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East Asians experience the highest rate of blindness in the world from one of the two most common types of glaucoma.
Primary angle-closure glaucoma (PACG) is a major cause of world blindness today, and it is expected to become an even more serious problem as the world population and longevity increases.
The other major glaucoma type is primary open angle glaucoma (POAG), which is more prevalent among people of European and African descent.
For Chinese living in urban areas, the ratio of those with PACG to POAG is 2 to 1 — twice as many Chinese living in bigger cities have angle-closure glaucoma than the open angle type. PACG is a more aggressive form of glaucoma and accounts for 90 percent of all cases of blindness from glaucoma in China.
There is great racial diversity among Asian populations, and these differences are represented in the presentation of disease among Asian patients. Studies have found that South Asians, ethnic Chinese, and Intuit Eskimos are at significantly higher risk for angle-closure glaucoma, whereas a study of a population of Japanese patients found ACG incidence to be much lower than in their Asian counterparts.
Japanese populations, however, have a substantially higher incidence of normal tension glaucoma (NTG), a form of glaucoma where optic nerve damage occurs even though pressures in the eye are not elevated (high eye pressure is the most significant risk factor for open angle glaucoma). In fact, a Japanese study found NTG accounted for 92 percent of open angle glaucoma cases in Japan.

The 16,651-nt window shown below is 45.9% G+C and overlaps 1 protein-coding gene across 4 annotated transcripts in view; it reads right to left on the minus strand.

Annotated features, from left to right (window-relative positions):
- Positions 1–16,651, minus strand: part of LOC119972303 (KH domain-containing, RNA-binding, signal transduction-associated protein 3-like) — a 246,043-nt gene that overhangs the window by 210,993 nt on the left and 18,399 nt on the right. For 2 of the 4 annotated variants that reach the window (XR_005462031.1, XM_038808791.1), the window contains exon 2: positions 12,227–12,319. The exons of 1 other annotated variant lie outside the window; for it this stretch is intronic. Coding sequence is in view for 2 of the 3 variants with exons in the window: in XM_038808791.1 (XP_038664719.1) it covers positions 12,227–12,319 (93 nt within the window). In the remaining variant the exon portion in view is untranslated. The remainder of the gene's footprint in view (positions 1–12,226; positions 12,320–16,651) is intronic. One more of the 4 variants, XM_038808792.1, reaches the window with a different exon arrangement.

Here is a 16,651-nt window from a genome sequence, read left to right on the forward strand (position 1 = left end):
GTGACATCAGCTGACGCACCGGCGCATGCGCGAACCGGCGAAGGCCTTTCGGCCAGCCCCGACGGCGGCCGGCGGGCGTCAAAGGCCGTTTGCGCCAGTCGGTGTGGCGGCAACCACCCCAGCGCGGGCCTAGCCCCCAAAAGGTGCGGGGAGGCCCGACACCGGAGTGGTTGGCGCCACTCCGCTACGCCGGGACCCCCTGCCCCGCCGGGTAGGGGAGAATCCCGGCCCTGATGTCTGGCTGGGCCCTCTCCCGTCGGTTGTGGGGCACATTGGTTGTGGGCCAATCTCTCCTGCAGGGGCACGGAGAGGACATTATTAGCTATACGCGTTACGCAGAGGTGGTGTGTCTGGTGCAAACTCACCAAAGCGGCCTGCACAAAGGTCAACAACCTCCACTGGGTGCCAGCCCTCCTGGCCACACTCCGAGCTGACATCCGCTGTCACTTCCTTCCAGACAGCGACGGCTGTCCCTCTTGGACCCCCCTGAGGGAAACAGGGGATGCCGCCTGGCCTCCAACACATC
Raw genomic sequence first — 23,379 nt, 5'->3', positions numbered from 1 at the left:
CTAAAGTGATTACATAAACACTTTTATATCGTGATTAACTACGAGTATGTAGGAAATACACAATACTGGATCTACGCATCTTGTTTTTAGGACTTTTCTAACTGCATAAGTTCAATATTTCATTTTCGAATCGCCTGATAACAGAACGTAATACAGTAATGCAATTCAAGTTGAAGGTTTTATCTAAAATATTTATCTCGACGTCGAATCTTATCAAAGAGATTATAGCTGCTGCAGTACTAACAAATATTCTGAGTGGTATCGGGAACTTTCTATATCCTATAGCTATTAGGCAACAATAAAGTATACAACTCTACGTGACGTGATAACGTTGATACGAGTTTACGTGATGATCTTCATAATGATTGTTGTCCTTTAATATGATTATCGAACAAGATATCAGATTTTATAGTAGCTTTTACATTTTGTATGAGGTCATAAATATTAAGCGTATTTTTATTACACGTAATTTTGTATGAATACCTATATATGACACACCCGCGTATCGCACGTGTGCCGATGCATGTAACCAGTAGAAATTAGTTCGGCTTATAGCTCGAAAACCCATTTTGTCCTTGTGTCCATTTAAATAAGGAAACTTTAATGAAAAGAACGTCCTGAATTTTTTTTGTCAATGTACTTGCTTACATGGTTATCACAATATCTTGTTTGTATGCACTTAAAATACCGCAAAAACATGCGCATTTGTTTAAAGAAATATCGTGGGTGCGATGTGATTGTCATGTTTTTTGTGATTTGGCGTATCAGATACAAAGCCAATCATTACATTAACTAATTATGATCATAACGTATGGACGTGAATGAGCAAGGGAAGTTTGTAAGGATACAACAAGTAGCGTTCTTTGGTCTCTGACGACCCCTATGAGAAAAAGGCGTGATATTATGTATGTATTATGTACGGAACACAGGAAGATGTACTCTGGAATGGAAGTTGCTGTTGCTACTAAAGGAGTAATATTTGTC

A study published in the February 2009 Archives of Ophthalmology looked at a large Japanese American patient group in San Francisco and found that the proportion of patients with normal tension glaucoma was 4 times greater than those with high tension glaucoma.
More studies need to be conducted for us to better understand why Japanese patients are more prone to normal tension glaucoma, and how we can treat the disease more effectively in this population.
So why is primary angle-closure glaucoma so much more prevalent in East Asian populations? One reason is that Asians may be anatomically predisposed to PACG.
In Asian eyes, the iris (the colored part of the eye) attaches to the sclera (the eye’s white, protective covering) in such a way as to form an anatomically narrower angle with less trabecular meshwork exposed.
Angle-closure glaucoma occurs when the iris blocks the trabecular meshwork, the eye’s drainage system, which leads to increased intraocular pressure (IOP). The increased IOP eventually causes damage to the optic nerve, which transmits visual signals from the retina to the brain. If the angle closes suddenly, there can be a sharp increase in eye pressure. Symptoms of acute angle-closure may include headaches, eye pain, nausea, rainbows around lights at night, and very blurred vision.
How do you know if you have narrow angles? Your eye doctor can examine the angle of your iris with an eye exam called gonioscopy. The doctor examines the angle under a microscope with a special contact lens.
For patients who are at risk for angle-closure glaucoma, the doctor can treat the eye with a laser procedure called laser peripheral iridotomy. An iridotomy creates a drainage hole in the iris so that eye pressure is less likely to build up and cause an acute angle-closure.
If you are Japanese or may be at risk of normal tension glaucoma, a thorough dilated examination of the eyes is warranted and additional tests such as visual field and optic nerve imaging can help to diagnose this condition.
Just as people are different everywhere, so are eyes. Anatomic and genetic differences have much to do with why there are so many different forms of glaucoma.
Article by Shan C. Lin, MD, Associate Professor, Glaucoma Service at the University of California San Francisco.
Last reviewed on March 03, 2011
This article appeared in the May 2009 issue of Gleams.Subscribe